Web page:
Today, a serious problem exists all over the world. Racial oppression takes place in the poorest and the richest countries, including America. Racial oppression is characterized by the majority, or the ruling race, imposing its beliefs, values, and laws on the minority, or the ruled race. In most areas, the ruling race is upper class whites that run the “system”, and have a disproportionate amount of power. In other areas, it may not be the white race, but it is still the race that is comprised of the majority, makes the laws, or has the most money. These are the keys to domination over the weaker minorities that don’t have the power to thrive under the majority’s system according to their own cultural beliefs, values, and laws.
One of the countries in which oppression is apparent is South Africa, a country that practices apartheid. “Drought”, a sort of parable written by Jan Rabie, addresses this very issue in a compelling way. A white man and a black man are working together in the midday sun on an arid plain. Not long after the white man instructs the black man to work outside because he has black skin and can stand the sun better. He tells the black guy that, “You are cursed…Long ago my God cursed you with darkness…we want to build houses and teach you blacks how to live in peace with us” (685-86), yet the house they are building is designed to separate them. The black man counters by pointing out that his “ancestors dipped their assegais in the blood of your forefathers and saw that it was red as blood” (686). He is linking himself to the white man by their blood, which of course is the same color regardless of the differing amounts of melanin in their skin and their different backgrounds. The white man responds by telling him, “It’s time you forgot the damned past” (686). The white man is imposing his own beliefs and traditions on the black man, and ordering him to forget his own.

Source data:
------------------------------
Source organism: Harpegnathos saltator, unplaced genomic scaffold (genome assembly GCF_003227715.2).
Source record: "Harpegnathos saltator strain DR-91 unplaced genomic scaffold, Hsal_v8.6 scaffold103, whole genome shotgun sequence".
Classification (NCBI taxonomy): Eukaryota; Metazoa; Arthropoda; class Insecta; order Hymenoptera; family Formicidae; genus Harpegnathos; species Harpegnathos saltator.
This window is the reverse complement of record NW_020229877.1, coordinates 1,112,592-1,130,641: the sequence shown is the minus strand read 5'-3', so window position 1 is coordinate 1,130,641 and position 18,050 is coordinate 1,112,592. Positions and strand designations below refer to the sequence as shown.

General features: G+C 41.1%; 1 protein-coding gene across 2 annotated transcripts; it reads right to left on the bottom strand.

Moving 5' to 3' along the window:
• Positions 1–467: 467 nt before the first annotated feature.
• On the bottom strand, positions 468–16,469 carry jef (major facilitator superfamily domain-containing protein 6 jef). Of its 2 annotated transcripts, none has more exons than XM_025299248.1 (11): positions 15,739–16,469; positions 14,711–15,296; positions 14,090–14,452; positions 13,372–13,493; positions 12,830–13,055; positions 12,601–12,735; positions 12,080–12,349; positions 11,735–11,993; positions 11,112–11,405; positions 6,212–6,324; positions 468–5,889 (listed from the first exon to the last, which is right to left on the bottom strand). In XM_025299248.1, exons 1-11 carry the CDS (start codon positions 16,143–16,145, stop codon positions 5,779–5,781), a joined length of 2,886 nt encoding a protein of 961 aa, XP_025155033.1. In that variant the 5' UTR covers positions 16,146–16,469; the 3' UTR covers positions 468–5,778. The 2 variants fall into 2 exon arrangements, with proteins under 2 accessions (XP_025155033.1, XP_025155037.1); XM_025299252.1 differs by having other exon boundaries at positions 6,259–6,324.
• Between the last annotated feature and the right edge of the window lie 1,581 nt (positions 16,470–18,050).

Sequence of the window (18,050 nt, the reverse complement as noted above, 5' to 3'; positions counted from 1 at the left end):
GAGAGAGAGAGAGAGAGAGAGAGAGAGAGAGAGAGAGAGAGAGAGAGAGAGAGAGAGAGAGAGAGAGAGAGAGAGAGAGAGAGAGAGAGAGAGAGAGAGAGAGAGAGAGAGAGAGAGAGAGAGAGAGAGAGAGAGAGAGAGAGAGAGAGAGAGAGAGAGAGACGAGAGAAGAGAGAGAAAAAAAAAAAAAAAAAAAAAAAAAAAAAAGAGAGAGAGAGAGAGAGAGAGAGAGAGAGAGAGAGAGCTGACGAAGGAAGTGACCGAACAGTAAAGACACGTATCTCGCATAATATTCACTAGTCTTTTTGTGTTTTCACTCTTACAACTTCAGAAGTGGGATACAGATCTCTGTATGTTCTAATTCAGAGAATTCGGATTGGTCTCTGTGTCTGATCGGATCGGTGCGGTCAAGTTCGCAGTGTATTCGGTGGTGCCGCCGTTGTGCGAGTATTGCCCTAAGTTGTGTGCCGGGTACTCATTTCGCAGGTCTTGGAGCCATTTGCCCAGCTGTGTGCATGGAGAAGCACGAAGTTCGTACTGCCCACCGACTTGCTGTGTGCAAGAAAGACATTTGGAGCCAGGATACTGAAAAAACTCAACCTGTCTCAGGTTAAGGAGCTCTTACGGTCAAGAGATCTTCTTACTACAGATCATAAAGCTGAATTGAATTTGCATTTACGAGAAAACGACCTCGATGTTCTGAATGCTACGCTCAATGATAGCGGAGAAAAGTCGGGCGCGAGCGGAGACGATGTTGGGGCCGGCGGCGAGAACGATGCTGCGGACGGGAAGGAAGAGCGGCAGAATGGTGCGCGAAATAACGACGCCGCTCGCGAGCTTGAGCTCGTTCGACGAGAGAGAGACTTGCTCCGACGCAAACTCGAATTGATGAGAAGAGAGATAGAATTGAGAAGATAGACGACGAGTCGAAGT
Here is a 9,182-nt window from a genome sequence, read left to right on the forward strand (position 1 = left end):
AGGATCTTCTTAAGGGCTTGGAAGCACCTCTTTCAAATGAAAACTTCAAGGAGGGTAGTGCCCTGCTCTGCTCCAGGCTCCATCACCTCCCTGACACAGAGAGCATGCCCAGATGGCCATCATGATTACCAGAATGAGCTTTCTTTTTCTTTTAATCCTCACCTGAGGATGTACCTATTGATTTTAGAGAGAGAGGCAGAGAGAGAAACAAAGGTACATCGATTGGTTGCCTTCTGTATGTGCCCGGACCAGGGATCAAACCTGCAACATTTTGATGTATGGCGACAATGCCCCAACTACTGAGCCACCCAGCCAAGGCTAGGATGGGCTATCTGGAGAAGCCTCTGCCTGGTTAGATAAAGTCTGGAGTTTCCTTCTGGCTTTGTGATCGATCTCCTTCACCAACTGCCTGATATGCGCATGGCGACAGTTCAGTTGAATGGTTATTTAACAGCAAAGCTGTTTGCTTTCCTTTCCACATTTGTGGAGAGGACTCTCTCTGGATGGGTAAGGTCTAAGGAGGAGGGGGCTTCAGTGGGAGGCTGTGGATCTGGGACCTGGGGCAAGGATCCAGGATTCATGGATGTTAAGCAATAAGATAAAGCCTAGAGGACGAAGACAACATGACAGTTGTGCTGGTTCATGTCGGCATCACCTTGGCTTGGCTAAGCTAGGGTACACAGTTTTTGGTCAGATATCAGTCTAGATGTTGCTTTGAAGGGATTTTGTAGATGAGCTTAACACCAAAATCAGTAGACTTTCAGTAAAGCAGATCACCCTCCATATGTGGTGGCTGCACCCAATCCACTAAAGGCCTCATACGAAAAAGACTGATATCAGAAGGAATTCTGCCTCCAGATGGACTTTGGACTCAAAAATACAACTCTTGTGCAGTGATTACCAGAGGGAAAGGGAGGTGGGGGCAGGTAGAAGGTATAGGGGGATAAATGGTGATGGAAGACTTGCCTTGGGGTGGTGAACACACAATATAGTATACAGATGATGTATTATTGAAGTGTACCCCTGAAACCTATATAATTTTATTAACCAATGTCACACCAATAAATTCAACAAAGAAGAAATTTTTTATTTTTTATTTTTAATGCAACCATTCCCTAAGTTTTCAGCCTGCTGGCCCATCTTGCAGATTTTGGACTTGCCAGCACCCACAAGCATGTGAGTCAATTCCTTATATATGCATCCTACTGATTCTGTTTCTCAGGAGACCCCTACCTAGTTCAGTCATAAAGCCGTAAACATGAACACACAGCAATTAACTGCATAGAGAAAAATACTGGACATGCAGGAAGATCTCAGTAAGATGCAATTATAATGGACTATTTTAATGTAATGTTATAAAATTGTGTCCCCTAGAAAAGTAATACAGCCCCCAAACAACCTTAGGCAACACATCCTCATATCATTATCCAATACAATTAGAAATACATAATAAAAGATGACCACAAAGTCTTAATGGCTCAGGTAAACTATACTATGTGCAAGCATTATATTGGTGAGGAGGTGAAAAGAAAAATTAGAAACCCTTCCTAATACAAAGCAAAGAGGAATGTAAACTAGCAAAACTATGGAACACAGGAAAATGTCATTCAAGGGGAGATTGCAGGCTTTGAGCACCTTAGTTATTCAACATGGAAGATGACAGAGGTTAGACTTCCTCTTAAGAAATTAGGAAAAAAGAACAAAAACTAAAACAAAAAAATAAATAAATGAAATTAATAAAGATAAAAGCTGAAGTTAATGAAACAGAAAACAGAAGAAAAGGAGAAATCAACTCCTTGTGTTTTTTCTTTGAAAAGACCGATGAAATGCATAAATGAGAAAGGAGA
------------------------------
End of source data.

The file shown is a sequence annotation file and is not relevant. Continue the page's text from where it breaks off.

Another work that deals with racial issues in South Africa is Mark Mathabane’s autobiographical essay, “I Leave South Africa”, in which Mark describes his first trip to America. Expecting the Promised Land, a country that tolerates all individuals, regardless of race, class, or cultural background, Mark is shocked when he speaks to the Black Muslim. The Muslim asks Mark for his African name and he responds with his “white” name, but the Muslim is not fooled. Mark writes, “I was startled by this. How did he know I had an African name? I hardly used it myself because it was an unwritten rule among black youths raised in the ghettos to deny their tribal identity and affiliation, and that denial applied especially to names” (786). He is also surprised when the Muslim encourages him to attend a black college. Mark thought that he was talking about a tribal school, apparently another tool used to segregate the races in South Africa.
It is important to note the Muslim’s perspective on integration in America. He believes that it is a way for...